When you fill out your applications, you will encounter this question: do you want to have an interview? The interview is one more chance for you to make an impression on the admissions committee, so you should definitely check the yes box.
Once you’ve submitted the application, you will probably be contacted for an interview. Highly competitive schools like Stanford are so overwhelmed with applications that they choose only a percentage of candidates to interview. They choose these applicants at random, so if you’re not contacted, it doesn’t necessarily mean anything.
If you are contacted, this is what you can expect, and how you should prepare.
What to expect
Your interviewer will probably be a volunteer alum who lives in your area and graduated in your intended major. You will probably meet in a cafe or other neutral ground like a park.
The interviewer knows nothing about you
This interviewer will not have seen your file, so do not assume that the interviewer knows anything about you. Bring a portfolio with a resume, a copy of your transcript, maybe even samples of your work or something you have created.
Prepare. Practice. But don’t Rehearse.
The interviewer wants to know if you’d come out of the gate running at their alma mater. This means that you’ve chosen to apply to this college very deliberately, not out of a desire for prestige but because this college offers the policies, programs, professors, labs, and other resources ideal for your pursuit of your dream. Prepare for this interview by doing a deep study of the college or university, and knowing exactly why you want to go there, referring to at least three highly particular aspects that are not location, reputation, or how happy everyone seemed on campus the day you visited.
Have various adults, and even friends, ask you interview questions until it’s second nature for you to answer pointedly and succinctly, with examples, and without digression or “uhs” and “ums”. This doesn’t mean you should try to memorize and rehearse specific answers. The interview should feel natural, a spontaneous conversation between you and the interviewer.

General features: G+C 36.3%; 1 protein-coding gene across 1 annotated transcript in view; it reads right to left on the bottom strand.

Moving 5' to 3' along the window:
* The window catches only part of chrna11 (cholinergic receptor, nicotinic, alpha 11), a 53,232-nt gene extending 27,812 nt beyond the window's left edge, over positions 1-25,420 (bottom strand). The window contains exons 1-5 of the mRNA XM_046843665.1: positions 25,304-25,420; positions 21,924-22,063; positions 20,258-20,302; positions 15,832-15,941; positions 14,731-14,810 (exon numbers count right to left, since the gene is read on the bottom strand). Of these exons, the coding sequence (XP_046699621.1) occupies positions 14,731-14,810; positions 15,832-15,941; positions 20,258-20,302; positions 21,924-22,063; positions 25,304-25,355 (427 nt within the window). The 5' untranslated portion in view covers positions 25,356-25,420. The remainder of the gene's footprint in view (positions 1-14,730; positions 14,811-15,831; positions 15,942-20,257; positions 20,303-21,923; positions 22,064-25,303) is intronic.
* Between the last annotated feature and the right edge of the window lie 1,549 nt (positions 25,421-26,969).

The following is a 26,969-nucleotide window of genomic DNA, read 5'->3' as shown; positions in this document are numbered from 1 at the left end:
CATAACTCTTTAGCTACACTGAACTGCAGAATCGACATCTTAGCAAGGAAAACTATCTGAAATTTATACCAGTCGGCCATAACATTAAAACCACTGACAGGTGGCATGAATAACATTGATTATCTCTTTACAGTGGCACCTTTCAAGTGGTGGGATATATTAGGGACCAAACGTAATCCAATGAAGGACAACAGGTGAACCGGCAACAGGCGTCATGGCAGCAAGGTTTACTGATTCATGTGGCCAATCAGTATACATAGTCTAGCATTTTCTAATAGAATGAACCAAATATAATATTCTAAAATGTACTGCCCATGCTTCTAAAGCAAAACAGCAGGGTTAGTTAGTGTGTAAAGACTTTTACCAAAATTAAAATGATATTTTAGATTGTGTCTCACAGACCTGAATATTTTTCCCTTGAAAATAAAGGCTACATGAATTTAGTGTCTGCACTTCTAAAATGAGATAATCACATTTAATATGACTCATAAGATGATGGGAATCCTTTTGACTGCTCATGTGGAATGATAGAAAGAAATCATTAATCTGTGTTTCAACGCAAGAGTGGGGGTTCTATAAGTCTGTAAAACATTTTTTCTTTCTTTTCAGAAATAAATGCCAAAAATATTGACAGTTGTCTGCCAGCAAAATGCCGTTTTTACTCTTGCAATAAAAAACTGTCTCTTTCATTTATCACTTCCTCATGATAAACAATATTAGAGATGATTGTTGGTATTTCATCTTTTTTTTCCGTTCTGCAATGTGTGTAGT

Practice making eye contact. If it’s a remote interview, practice over a remote connection like Zoom, looking into the camera instead of at the interviewer on screen.
Practice answering forthrightly, without lots of ums and “gee that’s a good question” responses.
“Tell me about yourself”
Quite often this will be the interviewer’s first question. It is deceptively open-ended. Surprisingly often students will answer this question by talking about their brothers and sisters, their town, their pets, the name of their high school, or the sport they play, when what they should do is consider the context - this is a college admissions interview! Tell the interviewer what your academic passion is, and how you have worked in high school towards mastery of this subject. Hopefully, you will not just talk about a high school class or teacher, but can also talk about your experience on a competitive academic team (Model UN, Fed Challenge, math olympiad) or through a self-initiated project (blog, novel, interning at a radio station, teaching yourself a second foreign language). You are here to talk about your dreams and accomplishments. So tell them about that.
Know the answer to one question cold - every question they ask may be a variation on this question
Prepare good questions for the interviewer Often these interviews are ostensibly informational opportunities for you to learn about the school, so you should come with questions prepared. While you are researching the school, prepare questions. If you apply to Brown, and learn that the school doesn’t require classes outside of your major, you might ask the interviewer what they think they gained and lost from this “open curriculum.” It’s well known that the way to succeed in a job interview is to ask the interviewer lots of questions. Turning the tables helps you calm down, and helps you build a relationship with the interviewer. We all like to talk about ourselves.
Dress nice, but don’t overdress
You needn’t wear a suit or anything fancy, but you should present yourself well - wear a collar, and be sure that anything you wear looks neat and presentable, clean and unwrinkled.
Plan to arrive 20 minutes early. That way, you can be sure you won’t be late. Surprisingly, some applicants worry they’ll somehow look bad if they arrive early. You don’t have to worry about looking too eager: it’s not a date.
Finally, write a thank you email!